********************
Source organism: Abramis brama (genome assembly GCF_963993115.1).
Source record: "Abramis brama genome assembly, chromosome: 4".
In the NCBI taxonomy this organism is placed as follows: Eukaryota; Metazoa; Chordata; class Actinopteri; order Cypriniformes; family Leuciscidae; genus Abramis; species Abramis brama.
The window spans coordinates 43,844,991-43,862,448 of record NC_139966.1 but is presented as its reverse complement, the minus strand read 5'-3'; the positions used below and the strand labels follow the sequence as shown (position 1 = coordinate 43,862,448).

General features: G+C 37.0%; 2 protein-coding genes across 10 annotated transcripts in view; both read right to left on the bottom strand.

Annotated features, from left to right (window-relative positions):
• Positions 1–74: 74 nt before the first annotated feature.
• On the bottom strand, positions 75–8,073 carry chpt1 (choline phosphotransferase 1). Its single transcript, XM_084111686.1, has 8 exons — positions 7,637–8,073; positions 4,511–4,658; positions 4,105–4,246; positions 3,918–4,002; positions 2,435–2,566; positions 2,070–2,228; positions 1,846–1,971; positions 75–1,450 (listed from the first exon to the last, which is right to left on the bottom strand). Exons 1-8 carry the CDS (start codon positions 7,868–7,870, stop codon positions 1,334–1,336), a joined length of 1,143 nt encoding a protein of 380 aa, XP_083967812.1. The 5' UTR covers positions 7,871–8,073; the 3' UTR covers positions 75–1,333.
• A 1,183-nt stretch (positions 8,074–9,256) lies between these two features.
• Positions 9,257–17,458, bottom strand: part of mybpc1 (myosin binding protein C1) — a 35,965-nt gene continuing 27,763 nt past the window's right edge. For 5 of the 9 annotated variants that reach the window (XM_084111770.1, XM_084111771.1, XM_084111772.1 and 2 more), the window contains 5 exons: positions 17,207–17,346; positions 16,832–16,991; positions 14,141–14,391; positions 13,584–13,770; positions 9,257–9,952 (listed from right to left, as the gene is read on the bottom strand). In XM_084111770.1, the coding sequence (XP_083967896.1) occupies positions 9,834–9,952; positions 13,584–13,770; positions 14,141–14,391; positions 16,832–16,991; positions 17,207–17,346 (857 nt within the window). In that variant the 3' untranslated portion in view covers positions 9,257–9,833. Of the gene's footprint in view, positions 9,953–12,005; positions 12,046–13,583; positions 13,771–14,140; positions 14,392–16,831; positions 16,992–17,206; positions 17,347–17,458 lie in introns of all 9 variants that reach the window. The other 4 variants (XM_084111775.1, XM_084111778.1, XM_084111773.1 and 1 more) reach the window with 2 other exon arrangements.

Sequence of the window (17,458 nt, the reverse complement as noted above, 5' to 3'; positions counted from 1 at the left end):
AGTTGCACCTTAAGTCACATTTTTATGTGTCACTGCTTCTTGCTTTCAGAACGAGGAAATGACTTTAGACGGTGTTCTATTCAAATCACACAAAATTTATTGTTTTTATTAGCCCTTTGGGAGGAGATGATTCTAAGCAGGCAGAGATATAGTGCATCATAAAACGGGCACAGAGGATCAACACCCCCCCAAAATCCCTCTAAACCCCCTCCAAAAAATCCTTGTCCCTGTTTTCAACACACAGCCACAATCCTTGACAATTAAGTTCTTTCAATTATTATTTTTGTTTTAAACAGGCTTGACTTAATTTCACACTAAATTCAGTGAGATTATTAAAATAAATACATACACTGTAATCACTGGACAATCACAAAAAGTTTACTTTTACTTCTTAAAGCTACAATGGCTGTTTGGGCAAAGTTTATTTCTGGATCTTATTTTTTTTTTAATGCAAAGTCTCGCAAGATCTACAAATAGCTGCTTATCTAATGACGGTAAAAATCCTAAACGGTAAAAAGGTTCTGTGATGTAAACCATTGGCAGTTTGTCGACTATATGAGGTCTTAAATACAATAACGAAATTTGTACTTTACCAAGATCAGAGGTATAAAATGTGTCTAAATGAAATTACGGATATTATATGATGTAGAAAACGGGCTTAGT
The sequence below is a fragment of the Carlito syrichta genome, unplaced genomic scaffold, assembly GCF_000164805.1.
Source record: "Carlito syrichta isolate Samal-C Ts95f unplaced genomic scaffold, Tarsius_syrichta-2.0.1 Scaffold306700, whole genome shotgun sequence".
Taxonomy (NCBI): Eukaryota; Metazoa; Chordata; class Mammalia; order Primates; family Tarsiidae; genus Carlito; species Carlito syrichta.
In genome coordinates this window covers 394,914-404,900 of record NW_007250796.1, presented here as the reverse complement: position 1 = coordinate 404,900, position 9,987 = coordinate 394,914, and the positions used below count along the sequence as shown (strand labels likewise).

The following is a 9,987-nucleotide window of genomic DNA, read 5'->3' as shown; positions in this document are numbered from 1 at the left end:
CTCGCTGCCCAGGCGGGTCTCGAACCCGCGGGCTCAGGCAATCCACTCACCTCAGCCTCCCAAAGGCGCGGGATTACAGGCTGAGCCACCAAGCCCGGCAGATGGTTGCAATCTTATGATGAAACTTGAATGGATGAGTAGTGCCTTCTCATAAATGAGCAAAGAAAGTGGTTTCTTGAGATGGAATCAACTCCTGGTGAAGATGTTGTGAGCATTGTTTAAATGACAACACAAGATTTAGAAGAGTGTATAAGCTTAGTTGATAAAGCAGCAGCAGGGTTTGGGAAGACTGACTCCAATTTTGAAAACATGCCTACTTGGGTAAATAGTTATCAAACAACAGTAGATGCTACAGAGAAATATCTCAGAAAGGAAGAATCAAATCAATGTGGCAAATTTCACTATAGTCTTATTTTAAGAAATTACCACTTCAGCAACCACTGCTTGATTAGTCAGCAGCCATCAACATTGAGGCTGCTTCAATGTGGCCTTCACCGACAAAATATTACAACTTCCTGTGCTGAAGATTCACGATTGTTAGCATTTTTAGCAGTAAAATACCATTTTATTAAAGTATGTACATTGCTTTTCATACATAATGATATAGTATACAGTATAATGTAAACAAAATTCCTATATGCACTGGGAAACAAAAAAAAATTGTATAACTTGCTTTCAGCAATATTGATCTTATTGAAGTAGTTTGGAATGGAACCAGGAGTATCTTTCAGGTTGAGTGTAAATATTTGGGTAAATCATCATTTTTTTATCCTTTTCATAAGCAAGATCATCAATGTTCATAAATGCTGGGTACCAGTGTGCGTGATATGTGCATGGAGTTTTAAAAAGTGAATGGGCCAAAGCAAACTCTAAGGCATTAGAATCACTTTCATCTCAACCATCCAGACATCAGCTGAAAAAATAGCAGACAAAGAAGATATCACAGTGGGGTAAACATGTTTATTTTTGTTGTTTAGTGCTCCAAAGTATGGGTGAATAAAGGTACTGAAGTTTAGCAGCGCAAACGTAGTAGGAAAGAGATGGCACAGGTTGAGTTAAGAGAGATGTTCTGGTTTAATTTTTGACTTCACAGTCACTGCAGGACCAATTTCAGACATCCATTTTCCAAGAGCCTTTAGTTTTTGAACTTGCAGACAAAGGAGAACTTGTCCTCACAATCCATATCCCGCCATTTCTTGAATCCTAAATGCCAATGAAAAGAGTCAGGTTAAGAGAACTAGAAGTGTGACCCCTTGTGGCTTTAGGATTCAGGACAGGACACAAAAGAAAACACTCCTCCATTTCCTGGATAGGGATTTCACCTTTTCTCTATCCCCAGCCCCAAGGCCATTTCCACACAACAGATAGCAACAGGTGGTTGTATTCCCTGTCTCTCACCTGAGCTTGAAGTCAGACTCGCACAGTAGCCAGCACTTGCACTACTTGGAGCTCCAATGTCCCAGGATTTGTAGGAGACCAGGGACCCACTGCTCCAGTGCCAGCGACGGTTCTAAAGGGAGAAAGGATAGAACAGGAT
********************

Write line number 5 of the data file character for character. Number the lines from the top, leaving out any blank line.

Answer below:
General features: G+C 37.0%; 2 protein-coding genes across 10 annotated transcripts in view; both read right to left on the bottom strand.